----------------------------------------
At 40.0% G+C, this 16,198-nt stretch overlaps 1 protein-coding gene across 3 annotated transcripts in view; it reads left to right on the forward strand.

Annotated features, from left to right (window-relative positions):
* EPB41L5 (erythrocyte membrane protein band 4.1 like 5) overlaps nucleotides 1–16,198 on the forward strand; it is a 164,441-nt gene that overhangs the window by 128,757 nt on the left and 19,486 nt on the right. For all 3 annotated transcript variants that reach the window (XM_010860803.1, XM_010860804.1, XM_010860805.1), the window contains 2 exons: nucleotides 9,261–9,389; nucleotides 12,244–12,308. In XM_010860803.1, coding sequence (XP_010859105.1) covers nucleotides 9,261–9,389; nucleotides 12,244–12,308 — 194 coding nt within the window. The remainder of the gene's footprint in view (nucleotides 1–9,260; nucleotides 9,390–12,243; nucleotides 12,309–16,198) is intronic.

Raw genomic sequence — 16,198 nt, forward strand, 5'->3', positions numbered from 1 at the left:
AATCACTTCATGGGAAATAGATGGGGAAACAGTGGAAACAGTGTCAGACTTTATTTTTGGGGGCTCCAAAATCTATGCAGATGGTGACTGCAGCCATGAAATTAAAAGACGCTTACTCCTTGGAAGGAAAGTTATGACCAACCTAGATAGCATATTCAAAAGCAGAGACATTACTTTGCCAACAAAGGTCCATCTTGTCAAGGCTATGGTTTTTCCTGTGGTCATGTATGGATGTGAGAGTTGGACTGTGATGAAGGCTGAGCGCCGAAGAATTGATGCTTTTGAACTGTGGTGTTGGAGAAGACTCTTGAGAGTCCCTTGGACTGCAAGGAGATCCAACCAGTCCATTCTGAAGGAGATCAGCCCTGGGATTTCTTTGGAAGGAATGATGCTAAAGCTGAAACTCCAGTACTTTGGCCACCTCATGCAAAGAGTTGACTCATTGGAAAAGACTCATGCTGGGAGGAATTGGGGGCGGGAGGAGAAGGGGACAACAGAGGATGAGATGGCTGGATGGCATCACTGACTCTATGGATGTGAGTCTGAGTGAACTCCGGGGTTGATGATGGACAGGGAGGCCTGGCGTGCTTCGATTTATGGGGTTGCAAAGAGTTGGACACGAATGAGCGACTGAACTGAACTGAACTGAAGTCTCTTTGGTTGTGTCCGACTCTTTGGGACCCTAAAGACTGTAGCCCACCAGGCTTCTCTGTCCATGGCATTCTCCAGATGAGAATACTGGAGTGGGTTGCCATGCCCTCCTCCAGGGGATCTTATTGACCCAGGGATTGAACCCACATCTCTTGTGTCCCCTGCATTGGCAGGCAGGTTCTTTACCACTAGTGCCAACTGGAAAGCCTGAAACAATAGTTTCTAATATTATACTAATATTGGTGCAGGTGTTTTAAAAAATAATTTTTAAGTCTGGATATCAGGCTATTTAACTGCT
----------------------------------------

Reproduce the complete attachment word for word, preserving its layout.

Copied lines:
At 40.0% G+C, this 16,198-nt stretch overlaps 1 protein-coding gene across 3 annotated transcripts in view; it reads left to right on the forward strand.

Annotated features, from left to right (window-relative positions):
* EPB41L5 (erythrocyte membrane protein band 4.1 like 5) overlaps nucleotides 1–16,198 on the forward strand; it is a 164,441-nt gene that overhangs the window by 128,757 nt on the left and 19,486 nt on the right. For all 3 annotated transcript variants that reach the window (XM_010860803.1, XM_010860804.1, XM_010860805.1), the window contains 2 exons: nucleotides 9,261–9,389; nucleotides 12,244–12,308. In XM_010860803.1, coding sequence (XP_010859105.1) covers nucleotides 9,261–9,389; nucleotides 12,244–12,308 — 194 coding nt within the window. The remainder of the gene's footprint in view (nucleotides 1–9,260; nucleotides 9,390–12,243; nucleotides 12,309–16,198) is intronic.

Raw genomic sequence — 16,198 nt, forward strand, 5'->3', positions numbered from 1 at the left:
AATCACTTCATGGGAAATAGATGGGGAAACAGTGGAAACAGTGTCAGACTTTATTTTTGGGGGCTCCAAAATCTATGCAGATGGTGACTGCAGCCATGAAATTAAAAGACGCTTACTCCTTGGAAGGAAAGTTATGACCAACCTAGATAGCATATTCAAAAGCAGAGACATTACTTTGCCAACAAAGGTCCATCTTGTCAAGGCTATGGTTTTTCCTGTGGTCATGTATGGATGTGAGAGTTGGACTGTGATGAAGGCTGAGCGCCGAAGAATTGATGCTTTTGAACTGTGGTGTTGGAGAAGACTCTTGAGAGTCCCTTGGACTGCAAGGAGATCCAACCAGTCCATTCTGAAGGAGATCAGCCCTGGGATTTCTTTGGAAGGAATGATGCTAAAGCTGAAACTCCAGTACTTTGGCCACCTCATGCAAAGAGTTGACTCATTGGAAAAGACTCATGCTGGGAGGAATTGGGGGCGGGAGGAGAAGGGGACAACAGAGGATGAGATGGCTGGATGGCATCACTGACTCTATGGATGTGAGTCTGAGTGAACTCCGGGGTTGATGATGGACAGGGAGGCCTGGCGTGCTTCGATTTATGGGGTTGCAAAGAGTTGGACACGAATGAGCGACTGAACTGAACTGAACTGAAGTCTCTTTGGTTGTGTCCGACTCTTTGGGACCCTAAAGACTGTAGCCCACCAGGCTTCTCTGTCCATGGCATTCTCCAGATGAGAATACTGGAGTGGGTTGCCATGCCCTCCTCCAGGGGATCTTATTGACCCAGGGATTGAACCCACATCTCTTGTGTCCCCTGCATTGGCAGGCAGGTTCTTTACCACTAGTGCCAACTGGAAAGCCTGAAACAATAGTTTCTAATATTATACTAATATTGGTGCAGGTGTTTTAAAAAATAATTTTTAAGTCTGGATATCAGGCTATTTAACTGCT